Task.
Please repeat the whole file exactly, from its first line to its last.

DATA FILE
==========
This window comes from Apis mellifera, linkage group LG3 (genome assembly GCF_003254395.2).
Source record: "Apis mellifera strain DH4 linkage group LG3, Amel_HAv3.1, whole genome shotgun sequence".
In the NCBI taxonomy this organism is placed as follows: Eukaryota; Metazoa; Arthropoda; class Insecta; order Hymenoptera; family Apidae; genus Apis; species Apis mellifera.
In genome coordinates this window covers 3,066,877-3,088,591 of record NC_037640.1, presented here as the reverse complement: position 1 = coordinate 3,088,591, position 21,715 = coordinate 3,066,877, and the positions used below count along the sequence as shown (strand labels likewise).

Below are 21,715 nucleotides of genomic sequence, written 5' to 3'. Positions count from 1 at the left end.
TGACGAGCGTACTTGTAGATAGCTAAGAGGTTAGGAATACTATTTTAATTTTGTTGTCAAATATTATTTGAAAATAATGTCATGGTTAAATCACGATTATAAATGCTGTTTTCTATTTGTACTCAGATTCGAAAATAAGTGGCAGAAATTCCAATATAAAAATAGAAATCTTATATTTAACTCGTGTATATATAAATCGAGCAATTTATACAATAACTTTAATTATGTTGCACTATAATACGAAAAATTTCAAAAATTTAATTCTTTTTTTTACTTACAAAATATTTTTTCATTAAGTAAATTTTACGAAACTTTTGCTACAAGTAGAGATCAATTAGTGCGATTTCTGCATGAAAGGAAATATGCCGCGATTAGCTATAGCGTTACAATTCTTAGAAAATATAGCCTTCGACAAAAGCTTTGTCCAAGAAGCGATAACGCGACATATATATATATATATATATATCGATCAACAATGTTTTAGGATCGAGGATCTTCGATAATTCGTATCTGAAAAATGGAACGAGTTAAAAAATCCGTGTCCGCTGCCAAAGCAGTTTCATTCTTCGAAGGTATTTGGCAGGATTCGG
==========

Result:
This window comes from Apis mellifera, linkage group LG3 (genome assembly GCF_003254395.2).
Source record: "Apis mellifera strain DH4 linkage group LG3, Amel_HAv3.1, whole genome shotgun sequence".
In the NCBI taxonomy this organism is placed as follows: Eukaryota; Metazoa; Arthropoda; class Insecta; order Hymenoptera; family Apidae; genus Apis; species Apis mellifera.
In genome coordinates this window covers 3,066,877-3,088,591 of record NC_037640.1, presented here as the reverse complement: position 1 = coordinate 3,088,591, position 21,715 = coordinate 3,066,877, and the positions used below count along the sequence as shown (strand labels likewise).

Below are 21,715 nucleotides of genomic sequence, written 5' to 3'. Positions count from 1 at the left end.
TGACGAGCGTACTTGTAGATAGCTAAGAGGTTAGGAATACTATTTTAATTTTGTTGTCAAATATTATTTGAAAATAATGTCATGGTTAAATCACGATTATAAATGCTGTTTTCTATTTGTACTCAGATTCGAAAATAAGTGGCAGAAATTCCAATATAAAAATAGAAATCTTATATTTAACTCGTGTATATATAAATCGAGCAATTTATACAATAACTTTAATTATGTTGCACTATAATACGAAAAATTTCAAAAATTTAATTCTTTTTTTTACTTACAAAATATTTTTTCATTAAGTAAATTTTACGAAACTTTTGCTACAAGTAGAGATCAATTAGTGCGATTTCTGCATGAAAGGAAATATGCCGCGATTAGCTATAGCGTTACAATTCTTAGAAAATATAGCCTTCGACAAAAGCTTTGTCCAAGAAGCGATAACGCGACATATATATATATATATATATATCGATCAACAATGTTTTAGGATCGAGGATCTTCGATAATTCGTATCTGAAAAATGGAACGAGTTAAAAAATCCGTGTCCGCTGCCAAAGCAGTTTCATTCTTCGAAGGTATTTGGCAGGATTCGG